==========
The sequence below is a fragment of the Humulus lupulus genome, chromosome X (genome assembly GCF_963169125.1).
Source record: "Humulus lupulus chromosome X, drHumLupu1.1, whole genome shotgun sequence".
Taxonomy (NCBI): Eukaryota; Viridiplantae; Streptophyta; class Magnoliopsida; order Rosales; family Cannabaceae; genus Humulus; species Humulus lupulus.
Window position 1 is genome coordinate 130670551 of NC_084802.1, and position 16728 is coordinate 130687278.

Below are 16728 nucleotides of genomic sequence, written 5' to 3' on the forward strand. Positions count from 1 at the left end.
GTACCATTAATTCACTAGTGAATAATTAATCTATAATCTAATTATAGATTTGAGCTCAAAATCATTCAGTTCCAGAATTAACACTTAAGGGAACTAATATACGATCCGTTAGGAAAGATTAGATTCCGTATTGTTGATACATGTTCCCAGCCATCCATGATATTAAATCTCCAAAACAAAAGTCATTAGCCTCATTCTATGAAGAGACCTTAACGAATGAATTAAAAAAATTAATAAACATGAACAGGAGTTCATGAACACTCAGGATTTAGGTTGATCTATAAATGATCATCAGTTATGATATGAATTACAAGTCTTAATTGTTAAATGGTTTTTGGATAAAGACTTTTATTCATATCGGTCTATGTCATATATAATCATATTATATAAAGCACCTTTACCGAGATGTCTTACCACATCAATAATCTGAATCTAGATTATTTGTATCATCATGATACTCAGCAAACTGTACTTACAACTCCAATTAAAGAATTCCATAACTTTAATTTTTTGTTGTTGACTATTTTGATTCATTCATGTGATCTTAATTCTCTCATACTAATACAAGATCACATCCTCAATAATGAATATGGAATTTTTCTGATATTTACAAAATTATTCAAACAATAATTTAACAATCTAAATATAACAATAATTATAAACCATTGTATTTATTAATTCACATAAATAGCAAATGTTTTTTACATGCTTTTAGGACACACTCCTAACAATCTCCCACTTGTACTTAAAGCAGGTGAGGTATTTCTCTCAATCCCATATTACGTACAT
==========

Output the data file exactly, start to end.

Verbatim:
The sequence below is a fragment of the Humulus lupulus genome, chromosome X (genome assembly GCF_963169125.1).
Source record: "Humulus lupulus chromosome X, drHumLupu1.1, whole genome shotgun sequence".
Taxonomy (NCBI): Eukaryota; Viridiplantae; Streptophyta; class Magnoliopsida; order Rosales; family Cannabaceae; genus Humulus; species Humulus lupulus.
Window position 1 is genome coordinate 130670551 of NC_084802.1, and position 16728 is coordinate 130687278.

Below are 16728 nucleotides of genomic sequence, written 5' to 3' on the forward strand. Positions count from 1 at the left end.
GTACCATTAATTCACTAGTGAATAATTAATCTATAATCTAATTATAGATTTGAGCTCAAAATCATTCAGTTCCAGAATTAACACTTAAGGGAACTAATATACGATCCGTTAGGAAAGATTAGATTCCGTATTGTTGATACATGTTCCCAGCCATCCATGATATTAAATCTCCAAAACAAAAGTCATTAGCCTCATTCTATGAAGAGACCTTAACGAATGAATTAAAAAAATTAATAAACATGAACAGGAGTTCATGAACACTCAGGATTTAGGTTGATCTATAAATGATCATCAGTTATGATATGAATTACAAGTCTTAATTGTTAAATGGTTTTTGGATAAAGACTTTTATTCATATCGGTCTATGTCATATATAATCATATTATATAAAGCACCTTTACCGAGATGTCTTACCACATCAATAATCTGAATCTAGATTATTTGTATCATCATGATACTCAGCAAACTGTACTTACAACTCCAATTAAAGAATTCCATAACTTTAATTTTTTGTTGTTGACTATTTTGATTCATTCATGTGATCTTAATTCTCTCATACTAATACAAGATCACATCCTCAATAATGAATATGGAATTTTTCTGATATTTACAAAATTATTCAAACAATAATTTAACAATCTAAATATAACAATAATTATAAACCATTGTATTTATTAATTCACATAAATAGCAAATGTTTTTTACATGCTTTTAGGACACACTCCTAACAATCTCCCACTTGTACTTAAAGCAGGTGAGGTATTTCTCTCAATCCCATATTACGTACAT